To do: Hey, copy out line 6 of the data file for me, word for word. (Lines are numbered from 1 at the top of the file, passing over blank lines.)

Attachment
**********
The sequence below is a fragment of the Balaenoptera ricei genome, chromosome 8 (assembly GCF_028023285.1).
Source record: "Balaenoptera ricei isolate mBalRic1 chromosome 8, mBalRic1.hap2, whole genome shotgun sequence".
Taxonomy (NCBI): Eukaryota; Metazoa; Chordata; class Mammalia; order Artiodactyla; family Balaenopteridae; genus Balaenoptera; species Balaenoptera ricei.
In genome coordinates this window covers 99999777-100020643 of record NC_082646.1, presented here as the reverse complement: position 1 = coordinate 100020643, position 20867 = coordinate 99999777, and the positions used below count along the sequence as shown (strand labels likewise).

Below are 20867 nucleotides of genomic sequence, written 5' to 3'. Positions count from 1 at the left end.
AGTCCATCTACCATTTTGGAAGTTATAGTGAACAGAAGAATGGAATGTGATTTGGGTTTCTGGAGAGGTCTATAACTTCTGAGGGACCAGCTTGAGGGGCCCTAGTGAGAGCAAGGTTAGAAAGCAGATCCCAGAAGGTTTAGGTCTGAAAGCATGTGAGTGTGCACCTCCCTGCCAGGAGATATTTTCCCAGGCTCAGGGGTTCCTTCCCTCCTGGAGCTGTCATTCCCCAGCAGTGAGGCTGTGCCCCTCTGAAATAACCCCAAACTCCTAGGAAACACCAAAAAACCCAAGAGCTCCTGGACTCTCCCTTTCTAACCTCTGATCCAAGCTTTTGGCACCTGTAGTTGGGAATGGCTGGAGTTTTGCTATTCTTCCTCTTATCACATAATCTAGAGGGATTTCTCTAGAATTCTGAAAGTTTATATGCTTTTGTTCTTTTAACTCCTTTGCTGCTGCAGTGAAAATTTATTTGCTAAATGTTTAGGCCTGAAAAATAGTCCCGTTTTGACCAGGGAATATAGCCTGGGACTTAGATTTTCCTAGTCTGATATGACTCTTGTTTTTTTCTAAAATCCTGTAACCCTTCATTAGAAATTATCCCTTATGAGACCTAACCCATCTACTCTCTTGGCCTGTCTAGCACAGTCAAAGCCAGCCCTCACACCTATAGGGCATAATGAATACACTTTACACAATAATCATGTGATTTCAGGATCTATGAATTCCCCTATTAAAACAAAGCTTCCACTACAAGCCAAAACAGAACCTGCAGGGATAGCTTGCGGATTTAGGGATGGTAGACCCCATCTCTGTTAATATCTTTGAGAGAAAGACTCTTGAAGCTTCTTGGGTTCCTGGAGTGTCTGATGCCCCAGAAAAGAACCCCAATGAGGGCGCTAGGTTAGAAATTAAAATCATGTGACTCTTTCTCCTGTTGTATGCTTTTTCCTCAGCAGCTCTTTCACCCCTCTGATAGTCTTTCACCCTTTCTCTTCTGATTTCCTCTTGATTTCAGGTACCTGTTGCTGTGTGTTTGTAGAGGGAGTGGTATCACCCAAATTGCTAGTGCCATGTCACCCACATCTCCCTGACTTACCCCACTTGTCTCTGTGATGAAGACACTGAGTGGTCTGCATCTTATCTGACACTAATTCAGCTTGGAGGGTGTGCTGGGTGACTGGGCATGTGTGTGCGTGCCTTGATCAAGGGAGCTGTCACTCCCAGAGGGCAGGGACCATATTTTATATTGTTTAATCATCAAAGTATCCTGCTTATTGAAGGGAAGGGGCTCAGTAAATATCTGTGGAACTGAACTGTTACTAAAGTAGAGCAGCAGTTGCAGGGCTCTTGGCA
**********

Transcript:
AGTCCATCTACCATTTTGGAAGTTATAGTGAACAGAAGAATGGAATGTGATTTGGGTTTCTGGAGAGGTCTATAACTTCTGAGGGACCAGCTTGAGGGGCCCTAGTGAGAGCAAGGTTAGAAAGCAGATCCCAGAAGGTTTAGGTCTGAAAGCATGTGAGTGTGCACCTCCCTGCCAGGAGATATTTTCCCAGGCTCAGGGGTTCCTTCCCTCCTGGAGCTGTCATTCCCCAGCAGTGAGGCTGTGCCCCTCTGAAATAACCCCAAACTCCTAGGAAACACCAAAAAACCCAAGAGCTCCTGGACTCTCCCTTTCTAACCTCTGATCCAAGCTTTTGGCACCTGTAGTTGGGAATGGCTGGAGTTTTGCTATTCTTCCTCTTATCACATAATCTAGAGGGATTTCTCTAGAATTCTGAAAGTTTATATGCTTTTGTTCTTTTAACTCCTTTGCTGCTGCAGTGAAAATTTATTTGCTAAATGTTTAGGCCTGAAAAATAGTCCCGTTTTGACCAGGGAATATAGCCTGGGACTTAGATTTTCCTAGTCTGATATGACTCTTGTTTTTTTCTAAAATCCTGTAACCCTTCATTAGAAATTATCCCTTATGAGACCTAACCCATCTACTCTCTTGGCCTGTCTAGCACAGTCAAAGCCAGCCCTCACACCTATAGGGCATAATGAATACACTTTACACAATAATCATGTGATTTCAGGATCTATGAATTCCCCTATTAAAACAAAGCTTCCACTACAAGCCAAAACAGAACCTGCAGGGATAGCTTGCGGATTTAGGGATGGTAGACCCCATCTCTGTTAATATCTTTGAGAGAAAGACTCTTGAAGCTTCTTGGGTTCCTGGAGTGTCTGATGCCCCAGAAAAGAACCCCAATGAGGGCGCTAGGTTAGAAATTAAAATCATGTGACTCTTTCTCCTGTTGTATGCTTTTTCCTCAGCAGCTCTTTCACCCCTCTGATAGTCTTTCACCCTTTCTCTTCTGATTTCCTCTTGATTTCAGGTACCTGTTGCTGTGTGTTTGTAGAGGGAGTGGTATCACCCAAATTGCTAGTGCCATGTCACCCACATCTCCCTGACTTACCCCACTTGTCTCTGTGATGAAGACACTGAGTGGTCTGCATCTTATCTGACACTAATTCAGCTTGGAGGGTGTGCTGGGTGACTGGGCATGTGTGTGCGTGCCTTGATCAAGGGAGCTGTCACTCCCAGAGGGCAGGGACCATATTTTATATTGTTTAATCATCAAAGTATCCTGCTTATTGAAGGGAAGGGGCTCAGTAAATATCTGTGGAACTGAACTGTTACTAAAGTAGAGCAGCAGTTGCAGGGCTCTTGGCA